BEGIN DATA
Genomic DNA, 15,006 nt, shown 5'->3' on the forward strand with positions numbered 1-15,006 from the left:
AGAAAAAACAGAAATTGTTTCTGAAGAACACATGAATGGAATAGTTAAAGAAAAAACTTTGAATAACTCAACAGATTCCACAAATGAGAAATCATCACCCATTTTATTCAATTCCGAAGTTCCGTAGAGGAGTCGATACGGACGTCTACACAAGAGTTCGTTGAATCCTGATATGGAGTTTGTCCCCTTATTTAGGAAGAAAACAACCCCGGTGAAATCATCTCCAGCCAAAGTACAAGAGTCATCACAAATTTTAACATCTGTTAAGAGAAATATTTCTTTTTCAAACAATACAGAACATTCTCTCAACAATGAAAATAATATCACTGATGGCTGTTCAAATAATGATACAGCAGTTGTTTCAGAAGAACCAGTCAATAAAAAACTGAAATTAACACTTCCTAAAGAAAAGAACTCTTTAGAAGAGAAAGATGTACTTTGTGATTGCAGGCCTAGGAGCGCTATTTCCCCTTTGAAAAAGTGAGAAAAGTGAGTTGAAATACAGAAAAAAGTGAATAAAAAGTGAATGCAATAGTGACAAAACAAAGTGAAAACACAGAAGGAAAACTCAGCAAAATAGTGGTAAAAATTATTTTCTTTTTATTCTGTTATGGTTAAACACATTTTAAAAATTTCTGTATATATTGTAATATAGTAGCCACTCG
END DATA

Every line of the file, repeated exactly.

Genomic DNA, 15,006 nt, shown 5'->3' on the forward strand with positions numbered 1-15,006 from the left:
AGAAAAAACAGAAATTGTTTCTGAAGAACACATGAATGGAATAGTTAAAGAAAAAACTTTGAATAACTCAACAGATTCCACAAATGAGAAATCATCACCCATTTTATTCAATTCCGAAGTTCCGTAGAGGAGTCGATACGGACGTCTACACAAGAGTTCGTTGAATCCTGATATGGAGTTTGTCCCCTTATTTAGGAAGAAAACAACCCCGGTGAAATCATCTCCAGCCAAAGTACAAGAGTCATCACAAATTTTAACATCTGTTAAGAGAAATATTTCTTTTTCAAACAATACAGAACATTCTCTCAACAATGAAAATAATATCACTGATGGCTGTTCAAATAATGATACAGCAGTTGTTTCAGAAGAACCAGTCAATAAAAAACTGAAATTAACACTTCCTAAAGAAAAGAACTCTTTAGAAGAGAAAGATGTACTTTGTGATTGCAGGCCTAGGAGCGCTATTTCCCCTTTGAAAAAGTGAGAAAAGTGAGTTGAAATACAGAAAAAAGTGAATAAAAAGTGAATGCAATAGTGACAAAACAAAGTGAAAACACAGAAGGAAAACTCAGCAAAATAGTGGTAAAAATTATTTTCTTTTTATTCTGTTATGGTTAAACACATTTTAAAAATTTCTGTATATATTGTAATATAGTAGCCACTCG